The Right to Vote

PFAW to Join Rally to Restore the Voting Rights Act on Shelby County Anniversary

Today People For the American Way will join a diverse group of civil rights and voting rights advocates in Roanoke, Virginia – represented in Congress by House Judiciary Committee Chairman Bob Goodlatte – to rally for a restored Voting Rights Act (VRA). The gathering will take place on the second anniversary of the Supreme Court’s ruling in Shelby County v. Holder, which gutted a key provision of the VRA.

The event will include speeches from many esteemed leaders and activists, including People For the American Way Director of African American Religious Affairs, Minister Leslie Watson Malachi.

PFAW President Michael Keegan released the following statement:

“We join together to recognize both the brave leaders who paved the way for the Voting Rights Act fifty years ago and the road ahead to restore protections at the polls. For almost half a century, this landmark law helped ensure that people of color had equal access to the ballot box.

“It is imperative that Congress restores the protections that the Court gutted two years ago. Two years is far too long for voters to face the threat, and the reality, of increased racial discrimination at the polls. As we gear up for the 2016 presidential election, it’s more urgent than ever for these protections to be restored.

“Today we call on Chairman Goodlatte and his colleagues to honor those who have fought for decades for the right to cast a vote that counts by working together to renew and strengthen the Voting Rights Act.”

People For the American Way and African American Ministers In Action commend Senator Patrick Leahy, Representative John Lewis, and their colleagues for introducing the Voting Rights Advancement Act to restore the VRA. Congress should take up and pass this legislation as quickly as possible.


PFAW and Allies Urge New Hampshire Governor to Veto Attack on Voting Rights

On Thursday, People For the American Way members and supporters in New Hampshire joined local election authorities, lawmakers, civil rights groups, and affected voters to call on Governor Maggie Hassan to veto SB 179 and end the rollback of voting rights.

The bill, SB 179, would require voters to live at the same address for 30 days before registering to vote, chipping away at the state’s same-day registration law, and also open up public access to private voter information at the local level.

Over 80 people packed the lobby of the Legislative Office Building, including many state legislators.  Speakers included State Senator David Pierce; Gilles Bissonnette, legal director for the ACLU; State Representative and Plymouth State University student Travis Bennett; moderator for the town of Freedom Don Johnson; and Manchester moderator and president of the Manchester NAACP Woullard Lett. They addressed the unconstitutionality of the 30 day waiting period, the fact that there is no evidence of a problem with “drive by voting,” and the bill’s disproportionate effects on students, the poor, and people of color.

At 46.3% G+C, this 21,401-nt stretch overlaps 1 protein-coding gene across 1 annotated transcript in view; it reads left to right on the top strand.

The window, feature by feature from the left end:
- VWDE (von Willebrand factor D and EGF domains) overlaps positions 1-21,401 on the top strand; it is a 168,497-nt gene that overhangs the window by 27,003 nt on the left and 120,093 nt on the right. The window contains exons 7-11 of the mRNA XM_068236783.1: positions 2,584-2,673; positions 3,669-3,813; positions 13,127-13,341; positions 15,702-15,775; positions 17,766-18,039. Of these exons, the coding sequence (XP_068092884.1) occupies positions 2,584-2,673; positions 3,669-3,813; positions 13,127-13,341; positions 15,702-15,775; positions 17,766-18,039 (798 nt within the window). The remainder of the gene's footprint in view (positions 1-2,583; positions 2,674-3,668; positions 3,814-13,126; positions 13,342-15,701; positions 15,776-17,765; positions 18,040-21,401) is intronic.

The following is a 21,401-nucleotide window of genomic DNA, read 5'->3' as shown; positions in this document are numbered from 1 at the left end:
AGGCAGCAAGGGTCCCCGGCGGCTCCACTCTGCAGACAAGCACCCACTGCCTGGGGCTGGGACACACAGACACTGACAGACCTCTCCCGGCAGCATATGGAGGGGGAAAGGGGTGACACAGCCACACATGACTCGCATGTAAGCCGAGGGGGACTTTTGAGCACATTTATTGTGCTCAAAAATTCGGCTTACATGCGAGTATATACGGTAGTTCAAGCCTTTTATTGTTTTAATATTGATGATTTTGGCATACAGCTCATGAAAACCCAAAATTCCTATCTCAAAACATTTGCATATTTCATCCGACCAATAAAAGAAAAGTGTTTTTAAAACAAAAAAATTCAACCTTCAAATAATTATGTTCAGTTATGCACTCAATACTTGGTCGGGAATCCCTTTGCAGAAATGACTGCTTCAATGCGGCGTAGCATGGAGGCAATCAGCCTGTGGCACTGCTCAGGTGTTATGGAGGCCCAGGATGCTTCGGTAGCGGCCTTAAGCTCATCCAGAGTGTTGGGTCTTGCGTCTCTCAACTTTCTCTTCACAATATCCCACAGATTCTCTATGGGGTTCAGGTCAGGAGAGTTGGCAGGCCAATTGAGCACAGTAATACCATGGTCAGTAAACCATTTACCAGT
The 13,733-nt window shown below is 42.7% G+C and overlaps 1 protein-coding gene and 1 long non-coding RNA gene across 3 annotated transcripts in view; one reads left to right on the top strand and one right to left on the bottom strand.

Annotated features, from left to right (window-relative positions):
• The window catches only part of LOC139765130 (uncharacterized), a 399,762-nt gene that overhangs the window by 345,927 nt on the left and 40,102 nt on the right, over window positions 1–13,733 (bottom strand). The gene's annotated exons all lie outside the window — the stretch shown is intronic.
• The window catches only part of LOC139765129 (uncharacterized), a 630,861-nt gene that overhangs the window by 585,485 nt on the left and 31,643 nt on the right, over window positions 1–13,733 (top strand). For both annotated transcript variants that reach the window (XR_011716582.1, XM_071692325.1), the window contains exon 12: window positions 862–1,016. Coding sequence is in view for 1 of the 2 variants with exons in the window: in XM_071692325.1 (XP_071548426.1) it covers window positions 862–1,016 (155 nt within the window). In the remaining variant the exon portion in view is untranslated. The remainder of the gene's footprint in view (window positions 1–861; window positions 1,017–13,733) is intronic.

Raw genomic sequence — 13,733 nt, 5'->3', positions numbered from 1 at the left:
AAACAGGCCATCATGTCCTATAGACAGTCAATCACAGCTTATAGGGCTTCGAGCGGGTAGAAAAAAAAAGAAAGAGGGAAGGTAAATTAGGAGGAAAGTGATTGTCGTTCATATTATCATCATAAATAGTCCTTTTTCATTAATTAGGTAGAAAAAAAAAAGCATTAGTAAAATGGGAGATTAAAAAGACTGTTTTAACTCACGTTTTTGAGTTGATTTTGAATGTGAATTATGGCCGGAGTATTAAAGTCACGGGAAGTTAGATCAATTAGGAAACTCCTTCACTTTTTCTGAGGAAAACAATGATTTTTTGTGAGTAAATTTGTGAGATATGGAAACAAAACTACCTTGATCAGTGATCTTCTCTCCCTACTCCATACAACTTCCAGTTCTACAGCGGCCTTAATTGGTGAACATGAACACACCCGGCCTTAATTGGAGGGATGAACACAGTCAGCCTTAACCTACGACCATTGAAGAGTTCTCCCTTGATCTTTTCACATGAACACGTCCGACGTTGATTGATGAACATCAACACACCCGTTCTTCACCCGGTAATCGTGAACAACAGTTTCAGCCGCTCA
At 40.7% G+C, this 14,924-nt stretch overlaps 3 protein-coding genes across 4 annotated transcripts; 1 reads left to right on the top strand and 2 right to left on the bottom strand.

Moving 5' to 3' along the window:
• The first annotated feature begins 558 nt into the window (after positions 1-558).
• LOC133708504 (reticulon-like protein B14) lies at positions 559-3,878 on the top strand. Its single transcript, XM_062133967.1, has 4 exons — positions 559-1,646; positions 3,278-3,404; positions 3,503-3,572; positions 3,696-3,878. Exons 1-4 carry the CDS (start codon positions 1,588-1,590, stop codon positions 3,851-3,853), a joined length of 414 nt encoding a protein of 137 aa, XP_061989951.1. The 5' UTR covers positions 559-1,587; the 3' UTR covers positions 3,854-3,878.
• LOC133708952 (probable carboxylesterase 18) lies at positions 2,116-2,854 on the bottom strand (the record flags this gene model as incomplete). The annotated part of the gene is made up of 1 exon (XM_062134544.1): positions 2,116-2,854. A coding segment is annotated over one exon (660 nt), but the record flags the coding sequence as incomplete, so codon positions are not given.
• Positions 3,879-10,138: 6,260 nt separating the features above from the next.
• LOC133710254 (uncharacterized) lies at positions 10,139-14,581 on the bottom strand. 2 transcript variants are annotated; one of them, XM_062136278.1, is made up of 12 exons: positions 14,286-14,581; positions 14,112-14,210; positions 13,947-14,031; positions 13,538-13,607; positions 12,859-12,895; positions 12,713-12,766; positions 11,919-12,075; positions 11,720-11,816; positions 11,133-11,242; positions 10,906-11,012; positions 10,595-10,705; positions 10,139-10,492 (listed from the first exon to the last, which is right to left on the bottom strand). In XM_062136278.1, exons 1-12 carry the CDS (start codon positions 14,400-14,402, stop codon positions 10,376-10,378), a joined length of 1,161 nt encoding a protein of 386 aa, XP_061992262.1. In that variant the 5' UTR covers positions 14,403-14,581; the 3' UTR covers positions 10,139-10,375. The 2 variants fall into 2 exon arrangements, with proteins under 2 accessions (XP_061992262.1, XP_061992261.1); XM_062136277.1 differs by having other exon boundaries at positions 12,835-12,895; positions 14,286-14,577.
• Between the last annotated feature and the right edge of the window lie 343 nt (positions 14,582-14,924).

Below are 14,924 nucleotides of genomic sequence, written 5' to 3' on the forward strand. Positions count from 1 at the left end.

Maryland Governor Vetoes Important Voting Legislation

Last Friday Maryland Governor Larry Hogan vetoed a bill that would allow formerly incarcerated persons to regain the right to vote upon release from prison. The bill had passed through Maryland’s General Assembly with a significant majority. Hogan’s veto sustains current Maryland law, which prohibits people from voting until they have completed their entire sentence – including parole and probation.

This decision impacts approximately 40,000 Marylanders who live, work, and pay taxes in the state. The bill would have both supported formerly incarcerated persons in the reintegration process and addressed the systemic disenfranchisement of ex-offenders. As Maryland Delegates Cory McCray and Alonzo Washington put it:

In representative democracy, the right to vote is a fundamental interest. When folks have their access to the ballot box restricted, they lose their ability to have a voice in the decision making process.

PFAW advocates in Maryland, and members of PFAW’s African American Ministers In Action, have been organizing with supporters to restore full voting rights to formerly incarcerated persons. They called on local community leaders and state representatives to promote this important cause.

Hogan’s decision is deeply disappointing and disproportionately marginalizes people of color, continuing a legacy of racially discriminatory ex-offender laws. It highlights how harmful the power to veto can be in the wrong hands. But the fight for voting rights for all is far from over, and activists in Maryland and across the country will continue to push to ensure that fundamental democratic rights are protected.